🔍 Search and Filters
This was the piece that brought everything together. This enabled customers to broadly search and narrowly filter a list of clips to find exactly what they were looking for. We also implemented auto-complete for tags to help assist customers when trying to remember a tag. With the improved clip content, they could search for tester names, notes, and the test they came from. If customers knew exactly where they wanted to look for clips they could use the test filter. This helped them pinpoint the exact test or tests that contained their insights.
Develop new functionality for customer to solve the “find” opportunity
We implemented tags, search, and filter in the effort to aide our customers in identifying, sorting, and selecting clips in the highlight reel. In three months, since we released tags, our customers had created 11,000 unique tags. We are averaging about 500 searches per week.
Improving customer satisfaction with the highlight reel editor
We sent out surveys before, during, and after releasing the improvements above and we improved our satisfaction by forty-four percent. Many customers commented on the improved clip design and dragging/dropping functionality as the reason for their positive feedback.
Increasing the number of highlight reels created
At the start of this initiative we were seeing around 300 highlight reels created per month. Post launch we saw that number skyrocket to 1,000. An increase of ~200%. Over fifty percent of the total highlight reels created were attributed to instant highlight reels. About seventy percent of customers who did create a highlight reel came back to create a second one.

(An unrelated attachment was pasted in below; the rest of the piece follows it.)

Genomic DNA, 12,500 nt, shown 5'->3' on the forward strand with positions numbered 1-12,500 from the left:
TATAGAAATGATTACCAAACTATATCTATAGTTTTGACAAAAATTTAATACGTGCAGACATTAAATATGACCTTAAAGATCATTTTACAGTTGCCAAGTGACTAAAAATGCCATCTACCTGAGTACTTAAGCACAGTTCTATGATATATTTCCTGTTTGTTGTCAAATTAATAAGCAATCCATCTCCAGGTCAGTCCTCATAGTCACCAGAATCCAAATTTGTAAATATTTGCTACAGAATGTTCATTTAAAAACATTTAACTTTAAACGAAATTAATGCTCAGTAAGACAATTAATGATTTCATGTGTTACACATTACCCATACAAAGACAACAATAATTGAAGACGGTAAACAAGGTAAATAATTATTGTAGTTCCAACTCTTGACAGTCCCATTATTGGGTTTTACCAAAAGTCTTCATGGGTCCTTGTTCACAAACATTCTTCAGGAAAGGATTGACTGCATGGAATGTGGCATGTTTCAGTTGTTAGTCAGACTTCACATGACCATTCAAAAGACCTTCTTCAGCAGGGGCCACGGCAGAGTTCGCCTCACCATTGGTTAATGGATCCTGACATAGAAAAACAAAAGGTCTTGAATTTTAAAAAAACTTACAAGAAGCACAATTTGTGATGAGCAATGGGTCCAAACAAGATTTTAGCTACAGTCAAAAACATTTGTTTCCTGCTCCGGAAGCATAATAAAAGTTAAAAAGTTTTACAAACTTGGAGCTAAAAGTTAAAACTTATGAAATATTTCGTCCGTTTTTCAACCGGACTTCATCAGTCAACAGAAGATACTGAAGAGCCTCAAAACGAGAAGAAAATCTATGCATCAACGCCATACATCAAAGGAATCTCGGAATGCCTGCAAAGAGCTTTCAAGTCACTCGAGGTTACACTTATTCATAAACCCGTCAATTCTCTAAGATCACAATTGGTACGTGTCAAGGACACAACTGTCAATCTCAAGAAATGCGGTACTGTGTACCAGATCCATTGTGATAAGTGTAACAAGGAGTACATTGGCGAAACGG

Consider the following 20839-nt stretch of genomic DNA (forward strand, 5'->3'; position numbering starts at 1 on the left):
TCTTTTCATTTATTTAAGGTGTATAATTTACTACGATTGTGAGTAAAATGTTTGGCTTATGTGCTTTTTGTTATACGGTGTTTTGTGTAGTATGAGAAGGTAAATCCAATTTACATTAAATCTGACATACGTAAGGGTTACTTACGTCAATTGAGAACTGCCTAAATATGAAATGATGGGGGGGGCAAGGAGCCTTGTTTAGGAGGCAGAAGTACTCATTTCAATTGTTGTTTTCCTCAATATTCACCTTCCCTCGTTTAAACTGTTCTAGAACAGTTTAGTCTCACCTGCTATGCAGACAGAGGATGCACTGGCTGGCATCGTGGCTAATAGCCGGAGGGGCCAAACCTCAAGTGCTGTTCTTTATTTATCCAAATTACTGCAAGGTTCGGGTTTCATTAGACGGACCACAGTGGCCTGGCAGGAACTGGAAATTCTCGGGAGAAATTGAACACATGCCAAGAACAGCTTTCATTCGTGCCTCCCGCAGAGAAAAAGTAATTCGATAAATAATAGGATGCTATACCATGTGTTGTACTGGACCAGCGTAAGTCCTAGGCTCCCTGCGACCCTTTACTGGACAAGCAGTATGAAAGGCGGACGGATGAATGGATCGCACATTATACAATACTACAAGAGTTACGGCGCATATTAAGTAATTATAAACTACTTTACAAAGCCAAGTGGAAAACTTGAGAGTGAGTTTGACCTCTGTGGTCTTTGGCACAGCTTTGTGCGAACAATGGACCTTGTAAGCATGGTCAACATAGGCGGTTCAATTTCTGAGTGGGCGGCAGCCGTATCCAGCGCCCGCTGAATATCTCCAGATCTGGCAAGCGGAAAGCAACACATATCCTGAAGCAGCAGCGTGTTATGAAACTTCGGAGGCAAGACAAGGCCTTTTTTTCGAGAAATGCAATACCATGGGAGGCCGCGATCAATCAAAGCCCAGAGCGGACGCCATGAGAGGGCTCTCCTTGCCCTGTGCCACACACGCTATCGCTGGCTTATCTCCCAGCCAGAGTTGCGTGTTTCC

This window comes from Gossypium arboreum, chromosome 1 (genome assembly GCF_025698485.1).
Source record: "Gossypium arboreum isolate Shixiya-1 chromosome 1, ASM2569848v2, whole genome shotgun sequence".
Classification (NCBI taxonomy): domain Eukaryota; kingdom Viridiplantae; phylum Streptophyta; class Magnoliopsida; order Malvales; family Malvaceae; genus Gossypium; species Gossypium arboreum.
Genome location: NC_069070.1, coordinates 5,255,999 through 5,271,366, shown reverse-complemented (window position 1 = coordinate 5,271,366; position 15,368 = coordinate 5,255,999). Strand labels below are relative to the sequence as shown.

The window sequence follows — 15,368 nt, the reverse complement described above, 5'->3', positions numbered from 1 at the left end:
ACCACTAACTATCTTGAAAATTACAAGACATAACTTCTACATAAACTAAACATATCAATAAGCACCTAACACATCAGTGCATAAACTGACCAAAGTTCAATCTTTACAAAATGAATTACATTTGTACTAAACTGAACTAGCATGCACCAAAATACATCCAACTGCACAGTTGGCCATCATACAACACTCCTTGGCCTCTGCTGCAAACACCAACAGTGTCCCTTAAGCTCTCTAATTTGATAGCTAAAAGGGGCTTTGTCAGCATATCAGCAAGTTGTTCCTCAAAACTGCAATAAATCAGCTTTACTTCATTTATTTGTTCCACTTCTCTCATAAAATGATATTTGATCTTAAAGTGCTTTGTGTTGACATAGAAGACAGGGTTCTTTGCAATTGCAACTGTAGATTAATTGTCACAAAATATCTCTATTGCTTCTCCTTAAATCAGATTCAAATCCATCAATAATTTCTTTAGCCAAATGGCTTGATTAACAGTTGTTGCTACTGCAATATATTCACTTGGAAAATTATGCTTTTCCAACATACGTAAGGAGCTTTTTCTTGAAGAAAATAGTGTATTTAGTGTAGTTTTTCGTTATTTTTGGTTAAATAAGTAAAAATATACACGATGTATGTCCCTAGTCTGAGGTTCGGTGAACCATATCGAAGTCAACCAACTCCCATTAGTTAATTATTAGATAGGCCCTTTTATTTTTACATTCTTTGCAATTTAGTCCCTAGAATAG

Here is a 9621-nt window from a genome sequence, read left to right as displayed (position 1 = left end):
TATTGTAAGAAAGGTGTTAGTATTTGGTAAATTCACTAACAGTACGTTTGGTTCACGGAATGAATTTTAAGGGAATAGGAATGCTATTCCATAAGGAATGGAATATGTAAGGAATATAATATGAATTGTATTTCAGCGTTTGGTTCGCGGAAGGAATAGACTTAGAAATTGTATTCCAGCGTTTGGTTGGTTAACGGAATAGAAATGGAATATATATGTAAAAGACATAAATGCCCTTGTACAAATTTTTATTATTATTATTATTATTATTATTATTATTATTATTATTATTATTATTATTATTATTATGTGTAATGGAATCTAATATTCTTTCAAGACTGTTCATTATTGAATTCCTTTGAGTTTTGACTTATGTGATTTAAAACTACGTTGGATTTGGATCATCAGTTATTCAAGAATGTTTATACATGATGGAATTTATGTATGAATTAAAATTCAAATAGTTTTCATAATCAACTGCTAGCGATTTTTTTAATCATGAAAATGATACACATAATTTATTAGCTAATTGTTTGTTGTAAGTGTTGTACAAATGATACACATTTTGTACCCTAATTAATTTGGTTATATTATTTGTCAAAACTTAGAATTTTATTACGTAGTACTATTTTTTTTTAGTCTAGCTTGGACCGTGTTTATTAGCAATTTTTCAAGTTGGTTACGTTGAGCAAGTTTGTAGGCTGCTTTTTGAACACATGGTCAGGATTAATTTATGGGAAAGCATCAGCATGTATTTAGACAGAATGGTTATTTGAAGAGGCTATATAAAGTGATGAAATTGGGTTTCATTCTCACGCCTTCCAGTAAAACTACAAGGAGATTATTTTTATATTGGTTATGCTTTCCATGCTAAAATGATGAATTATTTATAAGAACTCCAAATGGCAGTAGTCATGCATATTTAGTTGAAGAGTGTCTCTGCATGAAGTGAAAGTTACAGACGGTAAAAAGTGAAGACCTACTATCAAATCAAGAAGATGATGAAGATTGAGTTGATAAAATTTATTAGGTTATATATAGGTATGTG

“Love the tagging feature -- I now actually make [highlight] reels.”
Researcher @ Square
“Thanks for adding hashtags...makes it a lot easier to find items.”
Researcher @ Healthwise
Always be experimenting
The theme for our PanDE week was around experimentation. We were empowered to choose a problem, write a hypothesis, track how we would validate or invalidate the experiment, and map out the appropriate next steps. This gave us a light weight way to test out ideas that treated failure as just another step in the process. This environment gave the team the confidence and space to develop the instant highlight reel feature. We had all the necessary pieces right in front of us and using the experiment lens helped us see the bigger picture.
Understand the problem and the solution will come
Anthony Raad, a staff UX researcher was instrumental in the success of this project. He gave us a look inside the mind of our customers through filtered feedback and interviews. By the time we exited the understand phase we knew the key features that would improve the experience for a lot of our customers. Brian, our fearless PM, led the charge on defining and scoping this opportunity to ensure we were focusing on solving the right things. By the time it came to put pixels on the screen our solution so solid that it had customers asking, “when can I have this?” Working in this way made it incredibly easy for me to always map everything back to customer value.
Show your work
Our company is founded on the philosophy that getting feedback will make your product better. Feedback can come from anywhere and it was important for us to filter that feedback, especially internal feedback. We got a pretty strong signal from our early surveys and interviews that were were some unmet needs in the highlight reel. In a priority planning meeting a key stakeholder wasn’t so sure there was enough of a need here. The proposed solve was to do the bare minimum and move on to other pressing projects. These conversations are always challenging, when comparing a few top-level items how does a company choose where to invest time and money? However, as a team we felt this was an important initiative. We built our case around why we should make this investment and why we should make it now. We used the product as our customers do and presented clips of our interviews in the next planning meeting. Seeing the frustrated looks as our customers used the existing product and the hopefulness of their voice as they used our proposed vision was enough to convince that stakeholder that this was worth building.